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Chadbourn site uses methyl bromide

Revised on: 06.15.2018 at 10:37 a.m.

Posted on: 06.15.2018 at 11:00 a.m.

By Allen Turner

While much attention in Columbus County has been focused on a pending methyl bromide air quality permit application by Malec Brothers Transportation near Riegelwood, a smaller, already-permitted operation using methyl bromide is in business near Chadbourn.

Lighthouse Commodity Group, LLC, a Delaware-based corporation, has a permit from the state to emit 10 tons of methyl bromide annually, compared to the 140 tons annually for which Malec Brothers is seeking to obtain a permit.

County commissioner Buddy Byrd and a partner lease land to the company, but Byrd says he has no ties otherwise to the operation.

Although Lighthouse Commodity Group is operating on property near the intersection of Grist and Braswell roads just west of Chadbourn that is owned by Byrd and a partner, Rufus Young, Byrd says that he has no knowledge of exactly what type operations Lighthouse is conducting on the property.

“You’ll need to talk to them to get the details,” Byrd said. “The only thing I know about them is that they’re paying their rent every month.”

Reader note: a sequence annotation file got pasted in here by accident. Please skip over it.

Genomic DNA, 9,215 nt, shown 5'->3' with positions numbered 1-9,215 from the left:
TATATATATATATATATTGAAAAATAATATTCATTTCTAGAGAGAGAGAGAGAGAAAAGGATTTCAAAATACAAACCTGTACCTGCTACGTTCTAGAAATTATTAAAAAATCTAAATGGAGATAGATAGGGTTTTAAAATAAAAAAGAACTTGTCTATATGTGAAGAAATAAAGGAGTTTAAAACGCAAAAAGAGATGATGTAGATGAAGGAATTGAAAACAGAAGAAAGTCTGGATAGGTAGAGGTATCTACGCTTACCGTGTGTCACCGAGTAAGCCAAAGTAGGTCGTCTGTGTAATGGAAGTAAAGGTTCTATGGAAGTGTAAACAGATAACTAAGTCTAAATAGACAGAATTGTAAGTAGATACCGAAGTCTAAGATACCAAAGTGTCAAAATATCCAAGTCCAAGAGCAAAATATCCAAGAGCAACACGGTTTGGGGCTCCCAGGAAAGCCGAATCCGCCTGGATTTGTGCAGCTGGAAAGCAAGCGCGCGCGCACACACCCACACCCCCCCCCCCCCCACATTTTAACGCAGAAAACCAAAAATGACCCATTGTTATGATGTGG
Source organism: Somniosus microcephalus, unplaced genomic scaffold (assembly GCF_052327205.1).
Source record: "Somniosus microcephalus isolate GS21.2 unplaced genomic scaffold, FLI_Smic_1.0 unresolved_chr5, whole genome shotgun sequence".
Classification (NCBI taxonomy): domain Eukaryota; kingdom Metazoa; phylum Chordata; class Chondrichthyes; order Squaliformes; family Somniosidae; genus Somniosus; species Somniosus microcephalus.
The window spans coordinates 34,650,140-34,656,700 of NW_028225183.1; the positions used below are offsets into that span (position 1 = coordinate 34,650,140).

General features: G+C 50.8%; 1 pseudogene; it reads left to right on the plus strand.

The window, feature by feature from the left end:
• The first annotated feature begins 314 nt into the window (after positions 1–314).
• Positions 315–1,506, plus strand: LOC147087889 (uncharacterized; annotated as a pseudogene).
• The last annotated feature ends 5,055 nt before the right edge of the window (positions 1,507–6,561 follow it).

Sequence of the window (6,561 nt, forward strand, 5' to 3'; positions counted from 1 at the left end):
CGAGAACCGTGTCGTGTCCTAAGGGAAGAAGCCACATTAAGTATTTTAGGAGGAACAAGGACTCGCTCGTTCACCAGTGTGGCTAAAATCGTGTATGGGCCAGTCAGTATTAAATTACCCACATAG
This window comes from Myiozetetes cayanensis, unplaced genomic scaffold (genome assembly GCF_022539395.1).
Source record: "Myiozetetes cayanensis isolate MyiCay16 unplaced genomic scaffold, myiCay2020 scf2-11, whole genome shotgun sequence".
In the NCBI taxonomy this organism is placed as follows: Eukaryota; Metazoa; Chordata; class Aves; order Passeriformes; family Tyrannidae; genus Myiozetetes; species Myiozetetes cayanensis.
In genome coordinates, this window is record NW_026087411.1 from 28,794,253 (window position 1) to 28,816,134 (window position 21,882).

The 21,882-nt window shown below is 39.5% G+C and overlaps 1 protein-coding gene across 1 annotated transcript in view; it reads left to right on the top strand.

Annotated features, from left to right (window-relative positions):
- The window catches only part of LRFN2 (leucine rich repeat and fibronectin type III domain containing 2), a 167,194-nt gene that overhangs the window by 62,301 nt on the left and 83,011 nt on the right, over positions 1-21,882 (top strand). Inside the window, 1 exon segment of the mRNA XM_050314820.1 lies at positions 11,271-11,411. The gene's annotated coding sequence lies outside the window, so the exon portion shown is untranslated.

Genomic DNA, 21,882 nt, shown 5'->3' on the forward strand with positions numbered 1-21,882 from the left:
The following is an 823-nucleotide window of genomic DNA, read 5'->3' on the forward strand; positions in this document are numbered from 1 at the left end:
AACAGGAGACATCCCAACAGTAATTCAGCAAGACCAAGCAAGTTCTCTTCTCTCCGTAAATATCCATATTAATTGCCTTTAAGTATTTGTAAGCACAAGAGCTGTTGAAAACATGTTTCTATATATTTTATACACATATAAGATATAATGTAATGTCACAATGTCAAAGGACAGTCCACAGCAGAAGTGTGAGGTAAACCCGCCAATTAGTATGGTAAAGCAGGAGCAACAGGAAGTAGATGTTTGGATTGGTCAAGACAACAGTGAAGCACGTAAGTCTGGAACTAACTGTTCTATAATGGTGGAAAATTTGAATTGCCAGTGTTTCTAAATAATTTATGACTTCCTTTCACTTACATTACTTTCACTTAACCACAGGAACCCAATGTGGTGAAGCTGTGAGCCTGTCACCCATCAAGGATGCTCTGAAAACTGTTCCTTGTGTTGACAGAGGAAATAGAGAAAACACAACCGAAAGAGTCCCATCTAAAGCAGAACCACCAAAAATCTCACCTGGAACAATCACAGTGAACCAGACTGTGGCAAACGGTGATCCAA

Telephone calls and email messages to Roger Richardson Jr., managing partner at Lighthouse, were not returned. Sea-land containers similar to the ones Malec would use were on the site Wednesday morning.

N.C. Division of Air Quality (DAQ) issued a permit on June 30, 2017, allowing Lighthouse – operating under the name of Royal Pest Solutions Inc. – to use a fumigation process utilizing methyl bromide on import/export commodities shipping containers to emit up to 10 tons of methyl bromide into the air in any consecutive 12-month period.

That contrasts with the 140 tons of methyl bromide that Malec Brothers is seeking approval for near Delco.

DAQ spokesperson Sharon Martin confirmed Tuesday that no decision has been reached by the state on the Malec Brothers permit application. She could not predict a timeframe for such a decision.

DAQ conducted two contentious hearings in May, hearings in which hundreds of area residents showed up to demonstrate their displeasure with the proposed permit. Later, county commissioners passed a resolution expressing their desire for the state to deny the Malec permit application.

Another DAQ spokesperson, Megan Thorpe, said after the commissioners’ action that their resolution would be considered by the state as DAQ officials consider the Malec Brothers’ permit application.

David Smith of Malec Brothers said the company is looking at the feasibility of implementing capture technology that would mitigate the methyl bromide release.

One concern of residents who live near the Malec Brothers site is the effect of the methyl bromide plume when it is released after logs have been treated.

The News Reporter had hoped to ask Richardson if, even though the permitted amount of methyl bromide at the Grists site is significantly less than what Malec Brothers is requesting, his operation has a similar plume release when logs are treated there.

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